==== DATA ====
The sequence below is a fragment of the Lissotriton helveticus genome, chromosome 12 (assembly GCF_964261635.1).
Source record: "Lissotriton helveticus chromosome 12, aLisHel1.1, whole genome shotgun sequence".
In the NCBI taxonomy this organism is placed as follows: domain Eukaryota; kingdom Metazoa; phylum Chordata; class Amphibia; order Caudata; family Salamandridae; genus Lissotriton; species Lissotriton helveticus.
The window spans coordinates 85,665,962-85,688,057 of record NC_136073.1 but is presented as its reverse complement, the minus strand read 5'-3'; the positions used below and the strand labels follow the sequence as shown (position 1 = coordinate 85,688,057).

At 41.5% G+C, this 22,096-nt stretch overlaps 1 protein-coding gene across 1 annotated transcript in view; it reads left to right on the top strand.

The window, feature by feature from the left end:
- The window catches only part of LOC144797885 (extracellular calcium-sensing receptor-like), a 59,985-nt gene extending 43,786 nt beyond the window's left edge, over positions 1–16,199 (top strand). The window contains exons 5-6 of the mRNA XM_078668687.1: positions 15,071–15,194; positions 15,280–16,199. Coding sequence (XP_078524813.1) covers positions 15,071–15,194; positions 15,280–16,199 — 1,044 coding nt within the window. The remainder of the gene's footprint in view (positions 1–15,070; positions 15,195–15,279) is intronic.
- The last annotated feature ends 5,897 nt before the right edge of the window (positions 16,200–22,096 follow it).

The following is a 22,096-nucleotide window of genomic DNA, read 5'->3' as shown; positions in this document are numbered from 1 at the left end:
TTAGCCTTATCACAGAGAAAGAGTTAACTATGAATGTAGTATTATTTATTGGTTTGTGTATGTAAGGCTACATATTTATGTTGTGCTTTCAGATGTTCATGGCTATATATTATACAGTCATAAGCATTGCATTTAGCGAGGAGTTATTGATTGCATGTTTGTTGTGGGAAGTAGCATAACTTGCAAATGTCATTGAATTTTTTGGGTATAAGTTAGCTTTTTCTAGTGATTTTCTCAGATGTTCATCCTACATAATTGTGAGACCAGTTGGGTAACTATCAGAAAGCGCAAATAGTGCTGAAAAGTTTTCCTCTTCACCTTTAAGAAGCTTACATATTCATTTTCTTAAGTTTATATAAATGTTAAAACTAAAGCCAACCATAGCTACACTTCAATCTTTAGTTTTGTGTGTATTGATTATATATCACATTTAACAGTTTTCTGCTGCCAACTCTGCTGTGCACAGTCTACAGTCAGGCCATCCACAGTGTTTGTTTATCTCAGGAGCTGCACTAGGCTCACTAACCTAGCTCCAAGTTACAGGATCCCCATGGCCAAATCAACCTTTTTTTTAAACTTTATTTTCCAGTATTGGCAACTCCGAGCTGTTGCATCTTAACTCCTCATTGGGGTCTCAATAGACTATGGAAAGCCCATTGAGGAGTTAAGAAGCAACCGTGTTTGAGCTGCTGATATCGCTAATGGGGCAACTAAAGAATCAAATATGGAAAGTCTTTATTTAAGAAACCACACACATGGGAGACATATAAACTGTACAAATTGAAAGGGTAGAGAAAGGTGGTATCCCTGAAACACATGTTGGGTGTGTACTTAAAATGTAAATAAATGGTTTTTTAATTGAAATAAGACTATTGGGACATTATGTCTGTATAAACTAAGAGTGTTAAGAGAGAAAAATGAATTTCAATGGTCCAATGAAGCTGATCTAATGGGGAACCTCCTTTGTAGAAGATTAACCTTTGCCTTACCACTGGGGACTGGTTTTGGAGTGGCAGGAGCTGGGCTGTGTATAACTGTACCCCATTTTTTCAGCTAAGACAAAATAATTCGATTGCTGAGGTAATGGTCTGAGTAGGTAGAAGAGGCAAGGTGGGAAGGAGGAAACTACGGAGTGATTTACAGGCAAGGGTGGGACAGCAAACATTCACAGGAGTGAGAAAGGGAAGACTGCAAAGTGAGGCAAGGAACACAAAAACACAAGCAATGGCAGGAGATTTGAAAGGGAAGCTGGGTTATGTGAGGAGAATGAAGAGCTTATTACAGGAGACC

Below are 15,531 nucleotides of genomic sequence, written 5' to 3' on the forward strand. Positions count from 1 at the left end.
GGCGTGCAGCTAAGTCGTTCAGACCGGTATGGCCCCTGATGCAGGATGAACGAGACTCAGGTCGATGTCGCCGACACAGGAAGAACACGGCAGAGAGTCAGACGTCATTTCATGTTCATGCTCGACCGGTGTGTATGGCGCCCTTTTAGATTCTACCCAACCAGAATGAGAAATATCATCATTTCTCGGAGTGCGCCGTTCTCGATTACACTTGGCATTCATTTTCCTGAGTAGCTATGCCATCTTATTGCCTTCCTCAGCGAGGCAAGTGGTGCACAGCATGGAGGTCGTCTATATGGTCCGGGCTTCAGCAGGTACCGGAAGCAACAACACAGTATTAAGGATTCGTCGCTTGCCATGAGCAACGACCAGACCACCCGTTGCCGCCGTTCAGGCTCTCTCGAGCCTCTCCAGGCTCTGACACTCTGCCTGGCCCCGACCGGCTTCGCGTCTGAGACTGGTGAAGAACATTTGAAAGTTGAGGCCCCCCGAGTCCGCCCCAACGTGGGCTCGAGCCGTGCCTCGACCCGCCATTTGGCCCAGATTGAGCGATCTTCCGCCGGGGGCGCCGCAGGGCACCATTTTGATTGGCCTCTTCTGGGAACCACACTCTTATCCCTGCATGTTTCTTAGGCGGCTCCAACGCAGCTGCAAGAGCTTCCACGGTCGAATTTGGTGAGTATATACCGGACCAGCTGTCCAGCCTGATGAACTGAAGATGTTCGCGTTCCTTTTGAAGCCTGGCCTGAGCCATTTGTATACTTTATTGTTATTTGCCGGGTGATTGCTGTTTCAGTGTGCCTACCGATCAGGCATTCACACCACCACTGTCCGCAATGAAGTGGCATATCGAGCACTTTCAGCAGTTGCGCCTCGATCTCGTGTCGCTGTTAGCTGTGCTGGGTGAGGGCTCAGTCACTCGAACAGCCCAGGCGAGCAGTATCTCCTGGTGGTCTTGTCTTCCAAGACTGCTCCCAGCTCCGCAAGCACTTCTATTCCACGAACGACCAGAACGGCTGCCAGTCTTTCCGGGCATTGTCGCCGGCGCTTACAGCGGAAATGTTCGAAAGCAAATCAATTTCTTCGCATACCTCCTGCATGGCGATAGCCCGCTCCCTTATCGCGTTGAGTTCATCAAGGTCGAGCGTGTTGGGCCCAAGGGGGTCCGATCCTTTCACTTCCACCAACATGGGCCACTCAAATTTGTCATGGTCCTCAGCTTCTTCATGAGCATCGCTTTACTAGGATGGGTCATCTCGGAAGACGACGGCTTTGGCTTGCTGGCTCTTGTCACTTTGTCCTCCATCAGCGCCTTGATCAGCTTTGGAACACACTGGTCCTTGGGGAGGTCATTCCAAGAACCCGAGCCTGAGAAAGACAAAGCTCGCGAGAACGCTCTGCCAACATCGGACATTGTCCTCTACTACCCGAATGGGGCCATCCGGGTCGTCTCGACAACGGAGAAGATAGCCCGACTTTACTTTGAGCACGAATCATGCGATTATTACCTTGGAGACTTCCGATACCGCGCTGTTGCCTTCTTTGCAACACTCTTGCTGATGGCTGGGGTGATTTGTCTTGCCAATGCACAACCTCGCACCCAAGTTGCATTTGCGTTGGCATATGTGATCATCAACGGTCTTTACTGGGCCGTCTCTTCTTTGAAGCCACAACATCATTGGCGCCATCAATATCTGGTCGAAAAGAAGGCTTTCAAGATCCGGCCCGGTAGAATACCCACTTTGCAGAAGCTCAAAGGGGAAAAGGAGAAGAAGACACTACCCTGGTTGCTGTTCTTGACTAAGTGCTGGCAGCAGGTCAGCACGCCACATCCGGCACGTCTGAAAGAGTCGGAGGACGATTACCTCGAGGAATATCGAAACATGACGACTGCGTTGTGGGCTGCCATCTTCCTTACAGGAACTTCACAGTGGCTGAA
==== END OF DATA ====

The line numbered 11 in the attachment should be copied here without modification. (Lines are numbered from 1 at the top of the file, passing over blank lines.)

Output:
Below are 15,531 nucleotides of genomic sequence, written 5' to 3' on the forward strand. Positions count from 1 at the left end.